WASHINGTON, December 30 (Sputnik) – The US-led NATO mission in Afghanistan has failed to stem the proliferation of drug production and trafficking after over 13 years of conflict, national security lawyer Bradley Moss told Sputnik.
"Unfortunately, despite expensive and extensive efforts to cripple the opium trade, it has proven far too lucrative and politically-corrupting," Moss said on Monday.
On December 28, NATO officially ended its International Security Assistance Force (ISAF) mission in Afghanistan, launched back in 2001. On January 1, NATO is set to launch the Resolute Support mission in the country. The alliance has pledged to no longer engage in combat operations, but to provide training and other assistance to the Afghan forces.
Moss stressed that the Afghan economy remains weak and corrupted despite a substantial international investment.
"The Afghan economy remains far from stable or diversified, riddled with political corruption, a lack of logistical infrastructure and local educated labor pool, and instability caused by the resurgent Taliban militants," he said.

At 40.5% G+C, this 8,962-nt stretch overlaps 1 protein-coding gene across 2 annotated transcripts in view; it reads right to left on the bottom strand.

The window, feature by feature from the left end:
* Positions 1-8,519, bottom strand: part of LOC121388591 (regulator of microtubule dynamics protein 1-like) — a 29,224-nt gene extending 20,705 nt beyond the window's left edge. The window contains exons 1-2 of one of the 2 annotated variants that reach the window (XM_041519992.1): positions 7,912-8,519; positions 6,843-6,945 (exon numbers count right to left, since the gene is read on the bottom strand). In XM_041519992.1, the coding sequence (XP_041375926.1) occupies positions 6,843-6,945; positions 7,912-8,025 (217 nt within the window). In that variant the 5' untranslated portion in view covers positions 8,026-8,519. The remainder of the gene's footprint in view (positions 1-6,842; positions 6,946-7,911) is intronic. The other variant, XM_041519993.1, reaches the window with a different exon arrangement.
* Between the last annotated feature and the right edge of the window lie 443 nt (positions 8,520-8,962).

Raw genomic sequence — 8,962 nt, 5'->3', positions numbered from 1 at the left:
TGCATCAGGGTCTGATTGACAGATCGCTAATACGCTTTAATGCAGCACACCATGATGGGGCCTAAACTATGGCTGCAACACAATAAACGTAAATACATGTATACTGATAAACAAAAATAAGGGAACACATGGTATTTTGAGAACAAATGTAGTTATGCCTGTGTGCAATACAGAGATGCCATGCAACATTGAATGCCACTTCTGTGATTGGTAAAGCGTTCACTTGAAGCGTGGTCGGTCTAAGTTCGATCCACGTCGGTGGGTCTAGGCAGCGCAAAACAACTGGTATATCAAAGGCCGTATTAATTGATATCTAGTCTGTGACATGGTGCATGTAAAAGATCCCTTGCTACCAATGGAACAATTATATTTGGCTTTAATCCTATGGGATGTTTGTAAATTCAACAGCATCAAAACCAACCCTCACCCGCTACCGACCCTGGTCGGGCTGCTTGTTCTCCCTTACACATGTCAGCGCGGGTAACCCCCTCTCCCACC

The lawyer added that if Afghanistan is to survive, it will require steady and competent leadership for generations to come to guide it.
"At the moment, there is little reason for much optimism on that front," Moss concluded.
According to NATO Secretary General Jens Stoltenberg, the ISAF mission has been a success, as the alliance helped Afghanistan build strong security forces from scratch and NATO member nations have become safer as international terrorists have been denied a safe haven.
The United Nations estimated that in 2014 Afghanistan produced 6,400 tons of opium, which is 900 tons more than the 2013 total production.
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